In recent years, federal funding for science has been tight, with flat or even declining agency budgets when adjusted for inflation.
After the smoke cleared on Tuesday's (Nov. 6) heated election, the power dynamics in Washington remained largely unchanged, raising the question: Can the science community expect more of the same?
"Having an Obama administration versus a Romney administration may lead to some differences, but for the most part, I think things haven't changed much from where they were a week ago," said Matt Hourihan, R&D budget and policy program director at the American Association for the Advancement of Science.
President Barack Obama maintained the White House; Democrats kept control of the Senate while Republicans kept ahold of the House of Representatives. Overall, only a handful of seats appear to have changed party hands.
The biggest question, say observers from the science community, is how Washington will balance the need to address the federal deficit against spending on research — which both sides have said they value as a means of economic growth, improving lives and advancing knowledge. [Graphic: Science Funding in the Federal Budget]
A looming deadline gives deficit reduction particular urgency. If Washington does not reach a deficit-reduction agreement by the start of the new year, the Budget Control Act of 2011 requires spending cuts that include sharp reductions in funding for research. At the same time, tax cuts are also set to expire.
"Both sides claim they want to jettison sequestration" — the mandatory cuts — "the question is what replaces it," said Ellie Dehoney, vice president of policy and programs at Research!America, an advocacy organization. "The president has said he wants tax increases on the rich. The idea the House would accept that is hard to believe. … The compromise is probably going to be involve some discretionary spending cuts."
However, science funding is included in discretionary spending, a category that includes programs such as defense, education and transportation. This category does not include mandatory expenses, such as Social Security, Medicare, Medicaid and others. [6 Politicians Who Got the Science Wrong]
The biggest question, said Robert Cook-Deegan, research professor of genome ethics, law and policy at the Duke Institute for Genome Sciences and Policy, will be how the House Republican leadership chooses to act: Will they continue on their path opposing Obama, a conflict that threatened to shut down the federal government and, later, send it into default, or will they cooperate? "It is their choice to make," said Cook-Deegan, who is also the author of "The Gene Wars: Science, Politics, and the Human Genome" (W. W. Norton and Co. Inc.,1996).
Since Tuesday’s (Nov. 6) election, some Republicans have struck a more conciliatory tone. John Boehner, the House Speaker, spoke of the need for cooperation and signaled a willingness to consider increased tax revenue as part of the solution, according to ABCNews.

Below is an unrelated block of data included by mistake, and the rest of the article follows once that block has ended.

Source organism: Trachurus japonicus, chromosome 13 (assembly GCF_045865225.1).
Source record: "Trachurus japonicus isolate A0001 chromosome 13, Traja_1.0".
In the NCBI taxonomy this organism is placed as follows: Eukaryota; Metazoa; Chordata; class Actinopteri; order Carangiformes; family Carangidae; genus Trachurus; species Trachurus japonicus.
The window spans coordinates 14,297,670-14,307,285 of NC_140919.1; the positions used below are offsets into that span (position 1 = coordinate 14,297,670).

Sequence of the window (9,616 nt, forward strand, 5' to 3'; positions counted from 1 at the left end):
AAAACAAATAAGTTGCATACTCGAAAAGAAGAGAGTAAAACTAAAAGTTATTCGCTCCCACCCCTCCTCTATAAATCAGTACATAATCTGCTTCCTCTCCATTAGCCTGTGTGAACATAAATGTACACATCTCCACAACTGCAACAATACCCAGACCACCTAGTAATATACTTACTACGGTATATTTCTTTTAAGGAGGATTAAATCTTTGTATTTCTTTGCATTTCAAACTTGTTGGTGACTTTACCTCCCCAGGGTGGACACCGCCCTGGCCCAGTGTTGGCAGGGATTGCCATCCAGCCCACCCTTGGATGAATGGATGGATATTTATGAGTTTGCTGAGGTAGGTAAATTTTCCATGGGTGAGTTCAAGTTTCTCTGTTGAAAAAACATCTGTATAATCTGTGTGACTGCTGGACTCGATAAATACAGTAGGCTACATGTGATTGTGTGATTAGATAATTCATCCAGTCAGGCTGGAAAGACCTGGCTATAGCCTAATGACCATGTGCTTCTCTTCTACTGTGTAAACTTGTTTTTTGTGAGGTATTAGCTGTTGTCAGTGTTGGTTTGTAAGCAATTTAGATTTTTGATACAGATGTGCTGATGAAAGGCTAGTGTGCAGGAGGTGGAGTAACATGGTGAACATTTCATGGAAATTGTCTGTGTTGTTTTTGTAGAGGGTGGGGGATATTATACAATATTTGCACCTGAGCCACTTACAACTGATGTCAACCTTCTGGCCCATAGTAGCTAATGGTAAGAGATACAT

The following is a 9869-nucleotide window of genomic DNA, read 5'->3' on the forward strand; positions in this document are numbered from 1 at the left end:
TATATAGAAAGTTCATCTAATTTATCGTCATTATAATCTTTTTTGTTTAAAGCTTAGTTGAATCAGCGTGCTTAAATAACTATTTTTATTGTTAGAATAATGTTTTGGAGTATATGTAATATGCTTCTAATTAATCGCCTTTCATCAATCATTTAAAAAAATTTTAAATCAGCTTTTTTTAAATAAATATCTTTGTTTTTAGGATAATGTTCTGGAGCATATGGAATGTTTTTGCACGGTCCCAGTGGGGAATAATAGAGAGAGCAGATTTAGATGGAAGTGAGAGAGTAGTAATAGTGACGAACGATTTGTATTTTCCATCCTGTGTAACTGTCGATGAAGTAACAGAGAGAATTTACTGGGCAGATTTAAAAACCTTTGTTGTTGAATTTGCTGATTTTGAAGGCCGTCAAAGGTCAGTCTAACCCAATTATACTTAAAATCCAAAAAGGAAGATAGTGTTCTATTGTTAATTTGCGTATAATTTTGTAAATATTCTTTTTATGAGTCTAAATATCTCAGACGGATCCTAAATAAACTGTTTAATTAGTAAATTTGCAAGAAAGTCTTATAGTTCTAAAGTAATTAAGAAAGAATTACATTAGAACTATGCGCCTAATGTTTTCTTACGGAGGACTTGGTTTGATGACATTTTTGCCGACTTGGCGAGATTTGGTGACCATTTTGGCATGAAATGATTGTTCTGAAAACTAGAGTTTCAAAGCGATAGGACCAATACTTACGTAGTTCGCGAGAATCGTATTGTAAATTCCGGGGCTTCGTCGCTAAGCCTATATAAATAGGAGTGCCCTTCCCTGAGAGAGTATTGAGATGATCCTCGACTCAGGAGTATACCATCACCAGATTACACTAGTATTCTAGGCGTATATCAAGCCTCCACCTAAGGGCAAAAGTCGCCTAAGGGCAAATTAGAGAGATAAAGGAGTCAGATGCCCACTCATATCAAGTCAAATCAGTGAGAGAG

While it's not possible to predict future federal budgets for research and development, the recent past has been lean. Since 2010, nondefense research and development has declined by 5 percent when adjusted for inflation, Hourihan said, noting that defense research and development has taken a larger hit.
Most science-funding agencies, such as the National Science Foundation, the National Institutes of Health and NASA, have seen their budgets remain flat or decline when adjusted for inflation, he said.
The general dynamic has been for the Obama administration to seek significant increases in certain areas, such as to the NSF in 2011, but Congress, which has the final say, has been unwilling to grant them, according to Hourihan, who said: "I don't see any reasons why that would change."
Research received, at best, cursory mention during the presidential debates, and like Obama, Republican challenger Mitt Romney has spoken of the importance of federally funded research. However, his budget proposal, and one authored by his running mate Paul Ryan, demanded cuts in discretionary spending, a category that includes the budgets of agencies such as NASA, NSF and NIH. For NASA, the re-election should keep things on their current trajectory, which includes the goal of reaching an asteroid by 2025 and possibly a manned moon mission.
"Obama's re-election reduces somewhat the potential for destructive and counterproductive cuts in research funding (as implied by Ryan's budget), and for other science-related policies not strongly based on data and experience," Val Giddings, a senior fellow at The Information Technology and Innovation Foundation, a nonpartisan think tank, told LiveScience in an email. He said, however, that advocates would need to remain vigilante to protect science and innovation.
A nonpartisan issue
Aside from particular issues, such as stem cell research, science typically enjoys bipartisan support.
"There remains pretty clear bipartisan support for research funding in general," Hourihan said. "The difference now, at least in the current makeup, is the House has been much more interested in cutting discretionary budgets."
Concerns about the economy and jobs, which dominated the election, should strengthen the case for science, according to Cook-Deegan. "R&D is part of any economic growth policy, and everybody is going to agree with that, so both parties should have gotten a strong message," he said.